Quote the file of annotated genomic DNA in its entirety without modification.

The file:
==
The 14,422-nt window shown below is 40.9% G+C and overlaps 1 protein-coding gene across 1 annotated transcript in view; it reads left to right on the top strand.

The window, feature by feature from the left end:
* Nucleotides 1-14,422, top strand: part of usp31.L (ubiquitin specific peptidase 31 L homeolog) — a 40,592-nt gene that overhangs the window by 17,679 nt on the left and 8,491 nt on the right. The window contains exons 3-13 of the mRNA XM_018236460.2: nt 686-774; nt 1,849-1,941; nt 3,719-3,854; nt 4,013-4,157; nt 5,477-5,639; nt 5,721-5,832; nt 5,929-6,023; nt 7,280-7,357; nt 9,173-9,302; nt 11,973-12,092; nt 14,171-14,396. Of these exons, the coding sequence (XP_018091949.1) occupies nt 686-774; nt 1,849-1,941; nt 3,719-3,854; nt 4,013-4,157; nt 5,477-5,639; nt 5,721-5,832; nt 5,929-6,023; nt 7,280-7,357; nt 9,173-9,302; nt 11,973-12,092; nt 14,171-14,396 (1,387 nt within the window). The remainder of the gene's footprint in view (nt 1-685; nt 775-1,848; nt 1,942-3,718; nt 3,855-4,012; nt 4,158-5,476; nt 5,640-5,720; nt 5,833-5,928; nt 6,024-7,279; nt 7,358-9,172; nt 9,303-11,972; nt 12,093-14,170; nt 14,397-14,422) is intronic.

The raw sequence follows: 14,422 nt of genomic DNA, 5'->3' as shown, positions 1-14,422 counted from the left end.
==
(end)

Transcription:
The 14,422-nt window shown below is 40.9% G+C and overlaps 1 protein-coding gene across 1 annotated transcript in view; it reads left to right on the top strand.

The window, feature by feature from the left end:
* Nucleotides 1-14,422, top strand: part of usp31.L (ubiquitin specific peptidase 31 L homeolog) — a 40,592-nt gene that overhangs the window by 17,679 nt on the left and 8,491 nt on the right. The window contains exons 3-13 of the mRNA XM_018236460.2: nt 686-774; nt 1,849-1,941; nt 3,719-3,854; nt 4,013-4,157; nt 5,477-5,639; nt 5,721-5,832; nt 5,929-6,023; nt 7,280-7,357; nt 9,173-9,302; nt 11,973-12,092; nt 14,171-14,396. Of these exons, the coding sequence (XP_018091949.1) occupies nt 686-774; nt 1,849-1,941; nt 3,719-3,854; nt 4,013-4,157; nt 5,477-5,639; nt 5,721-5,832; nt 5,929-6,023; nt 7,280-7,357; nt 9,173-9,302; nt 11,973-12,092; nt 14,171-14,396 (1,387 nt within the window). The remainder of the gene's footprint in view (nt 1-685; nt 775-1,848; nt 1,942-3,718; nt 3,855-4,012; nt 4,158-5,476; nt 5,640-5,720; nt 5,833-5,928; nt 6,024-7,279; nt 7,358-9,172; nt 9,303-11,972; nt 12,093-14,170; nt 14,397-14,422) is intronic.

The raw sequence follows: 14,422 nt of genomic DNA, 5'->3' as shown, positions 1-14,422 counted from the left end.